If you are in marketing, management, or are a novice web developer, take 3 minutes to read about Visitor Flow, Surprises, and Security.

Visitor Usage and Flow

A clear view of your visitor analytics makes it much easier to understand how people are interacting with your site. Generally the home page and main product / services pages receive the most attention, but how are visitors navigating to and from them? Analytics can show you!

The next step after checking out your most popular pages is to identify the common "flows", or how people move through your site's various pages. A typical flow example:

  • Visitor finds your site via a search engine or link, which takes them to a landing / home / overview page.
  • If their first impression matches what they are looking for (more on this later), generally the second step is on to more detailed product / service pages.
  • Yay, the product / service is appealing! Often, people will then want to know more about the company, their reputation etc. About us and Contact pages indicate serious interest.
  • Action - Initiating contact or making a purchase are common end goals for a website interaction. Your shopping cart and purchasing pages should now be seeing activity.

Intent vs Reality: Folks may not use your site the way you expect!


Things to look for:

  • If few sessions start on your landing pages, then the funnels or ads leading to them are not effective (or may be broken, double check the destination link).
  • High bounce rate on a particular page? More compelling content or a more inviting layout may be needed.
  • Frequently seeing a lot of quick page changes? Your navigation menu may be missing an important link - one to a page you previously considered to be secondary.

Surprises

Sometimes folks tend to get stuck on a certain step during a sign-up process. This could be due to a poorly-worded question, visual obstruction in the layout, or plain old broken code. I've seen animations cover up the input field you're supposed to be using, which is no fun at all. These sort of problems are more frequent on mobile platforms so check those thoroughly.

Is the above example something you would be aware of unless a kind soul takes the time to reach out and mention the issue? Key Takeaway: The ability to be proactive in finding potential problems saves time and frustration for everyone.


Split Views:

People see your website one way - search engines another. It is crucial to keep both "views" in mind. If search engines do not have the proper information to determine what your content is about, then you will rank poorly when potential customers are searching for what you offer. To increase traffic, a variety of things need to be properly configured.

Back to first impressions, many words have multiple meanings. Search engines do take this into consideration, but it is still possible to rank for a term that is not really what your content is about. Be as clear as possible with your copy, and provide plenty of context on your entry pages. This will reduce the number of confused visitors searching with the other meaning in mind.

Security

  • You see repeated requests for the default WordPress login page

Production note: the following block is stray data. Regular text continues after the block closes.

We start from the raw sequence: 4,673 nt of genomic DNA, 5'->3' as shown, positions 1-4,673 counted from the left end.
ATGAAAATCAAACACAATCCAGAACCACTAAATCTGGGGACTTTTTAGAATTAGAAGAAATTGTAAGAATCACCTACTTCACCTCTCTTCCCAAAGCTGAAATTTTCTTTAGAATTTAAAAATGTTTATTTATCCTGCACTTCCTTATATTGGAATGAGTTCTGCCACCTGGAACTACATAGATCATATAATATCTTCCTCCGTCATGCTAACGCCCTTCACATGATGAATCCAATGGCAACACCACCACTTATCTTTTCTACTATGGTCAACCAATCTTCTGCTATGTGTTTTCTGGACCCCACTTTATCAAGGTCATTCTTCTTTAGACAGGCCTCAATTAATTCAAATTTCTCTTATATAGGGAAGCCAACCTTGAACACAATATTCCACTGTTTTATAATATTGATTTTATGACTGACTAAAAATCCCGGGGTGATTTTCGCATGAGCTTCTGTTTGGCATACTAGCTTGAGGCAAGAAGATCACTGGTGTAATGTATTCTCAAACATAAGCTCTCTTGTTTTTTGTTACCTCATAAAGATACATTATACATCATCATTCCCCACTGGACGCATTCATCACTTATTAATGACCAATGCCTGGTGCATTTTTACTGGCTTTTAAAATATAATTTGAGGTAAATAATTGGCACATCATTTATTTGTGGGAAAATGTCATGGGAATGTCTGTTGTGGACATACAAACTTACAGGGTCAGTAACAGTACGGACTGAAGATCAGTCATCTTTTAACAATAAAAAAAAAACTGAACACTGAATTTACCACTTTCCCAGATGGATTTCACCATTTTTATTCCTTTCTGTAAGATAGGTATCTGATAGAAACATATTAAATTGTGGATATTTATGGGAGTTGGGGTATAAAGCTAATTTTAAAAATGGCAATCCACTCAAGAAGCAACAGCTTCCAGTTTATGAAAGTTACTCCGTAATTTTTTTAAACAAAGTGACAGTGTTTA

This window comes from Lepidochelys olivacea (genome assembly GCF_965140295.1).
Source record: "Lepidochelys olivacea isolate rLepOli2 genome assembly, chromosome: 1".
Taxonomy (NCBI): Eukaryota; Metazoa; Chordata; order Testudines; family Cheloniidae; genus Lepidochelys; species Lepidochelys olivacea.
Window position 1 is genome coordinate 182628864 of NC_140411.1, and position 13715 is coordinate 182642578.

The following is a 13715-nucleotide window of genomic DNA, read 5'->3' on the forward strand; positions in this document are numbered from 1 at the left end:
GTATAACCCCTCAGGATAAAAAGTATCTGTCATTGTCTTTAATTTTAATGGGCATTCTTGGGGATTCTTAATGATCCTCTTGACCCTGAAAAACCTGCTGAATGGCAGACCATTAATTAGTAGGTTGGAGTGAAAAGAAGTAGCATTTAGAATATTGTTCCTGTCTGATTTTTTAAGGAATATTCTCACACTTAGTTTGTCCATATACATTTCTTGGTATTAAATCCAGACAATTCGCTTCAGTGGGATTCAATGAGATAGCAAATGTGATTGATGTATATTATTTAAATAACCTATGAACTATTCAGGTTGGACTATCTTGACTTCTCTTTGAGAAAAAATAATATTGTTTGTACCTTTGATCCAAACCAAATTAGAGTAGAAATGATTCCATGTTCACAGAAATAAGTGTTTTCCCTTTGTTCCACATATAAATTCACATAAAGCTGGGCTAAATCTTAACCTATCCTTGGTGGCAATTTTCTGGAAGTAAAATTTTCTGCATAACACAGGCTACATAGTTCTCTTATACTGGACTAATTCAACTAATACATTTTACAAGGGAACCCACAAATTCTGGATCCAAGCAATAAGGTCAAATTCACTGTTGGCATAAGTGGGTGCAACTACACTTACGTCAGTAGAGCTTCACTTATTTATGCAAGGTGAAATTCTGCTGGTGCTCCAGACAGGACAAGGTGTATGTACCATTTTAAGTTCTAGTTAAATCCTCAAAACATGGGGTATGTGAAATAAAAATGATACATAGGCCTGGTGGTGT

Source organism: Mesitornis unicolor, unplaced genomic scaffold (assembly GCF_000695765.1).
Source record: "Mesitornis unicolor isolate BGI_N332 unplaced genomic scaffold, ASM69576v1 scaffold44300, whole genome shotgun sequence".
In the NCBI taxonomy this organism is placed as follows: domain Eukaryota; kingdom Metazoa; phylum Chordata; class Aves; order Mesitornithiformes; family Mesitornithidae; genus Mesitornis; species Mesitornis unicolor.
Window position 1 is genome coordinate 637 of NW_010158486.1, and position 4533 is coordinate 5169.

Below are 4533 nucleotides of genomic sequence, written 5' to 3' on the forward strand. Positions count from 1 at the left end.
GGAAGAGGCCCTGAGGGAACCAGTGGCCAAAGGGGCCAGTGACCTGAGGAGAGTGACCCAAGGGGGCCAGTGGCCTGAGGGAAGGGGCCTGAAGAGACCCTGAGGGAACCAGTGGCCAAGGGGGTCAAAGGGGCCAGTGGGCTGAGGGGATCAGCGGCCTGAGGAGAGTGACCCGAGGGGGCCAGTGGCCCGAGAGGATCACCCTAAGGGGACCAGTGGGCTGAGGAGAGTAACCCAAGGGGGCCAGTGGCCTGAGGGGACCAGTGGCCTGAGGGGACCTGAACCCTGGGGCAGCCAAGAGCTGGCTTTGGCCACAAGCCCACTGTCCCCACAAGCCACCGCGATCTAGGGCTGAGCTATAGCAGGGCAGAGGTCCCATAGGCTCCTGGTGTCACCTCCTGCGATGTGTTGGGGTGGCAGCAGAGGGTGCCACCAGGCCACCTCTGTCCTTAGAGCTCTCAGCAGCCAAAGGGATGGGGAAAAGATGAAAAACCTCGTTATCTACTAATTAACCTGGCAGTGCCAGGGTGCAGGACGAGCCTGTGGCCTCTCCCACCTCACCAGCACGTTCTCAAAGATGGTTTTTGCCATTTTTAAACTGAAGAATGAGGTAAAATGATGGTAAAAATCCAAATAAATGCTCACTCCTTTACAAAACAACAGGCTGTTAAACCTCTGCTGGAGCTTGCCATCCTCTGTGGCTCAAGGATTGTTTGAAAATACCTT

• ... But your site is not built on WordPress
  • What's the deal???
  • Uh oh, Bad guy alert!

Scanning and hacking attempts happen all the time. It's simply the norm now, but it doesn't have to be too scary. The above example is fairly harmless (other than tying up server resources). Most attackers will only try a few simple things before giving up and moving on.

Taking basic steps toward better security offers worthwhile ROI for any business! After all, your reputation is at stake, and websites are a very public platform. If you rely on your site for direct sales, then downtime from an incident means lost or delayed income.

Traffic logs will show some of the ways people or bots are trying to get in. Addressing the common attempt methods is a good start, and provides valuable insight. The idea is to avoid being an easy target; this is how you make the situation less scary.

Topic for a different article: For organizations handling sensitive data, more advanced protection will likely be appropriate. Larger companies are typically targeted with more serious effort. At this level you'll want dedicated staff or a vendor to comprehensively defend your infrastructure.


Let's Review

  • Understand how users navigate through your site - Find the flow.
  • Look for anomalies and find problems quickly - The ability to be proactive in finding potential problems saves time and frustration for everyone.
  • Keep one eye out for trouble - Reasonable security efforts offer a worthwhile ROI.
  • Feel empowered with your newfound knowledge!

People see your website one way - search engines another. It is crucial to keep both "views" in mind. If search engines do not have the proper information to determine what your content is about, then you will rank poorly when potential customers are searching for what you offer. To increase traffic, a variety of things need to be properly configured.





Learn more about general considerations regarding project planning.


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Clint Tepe

I have been in the Information Technology field since 2009. My journey started with web development for small businesses, and progressed to a focus on digital marketing and helping businesses find ways to operate more smoothly.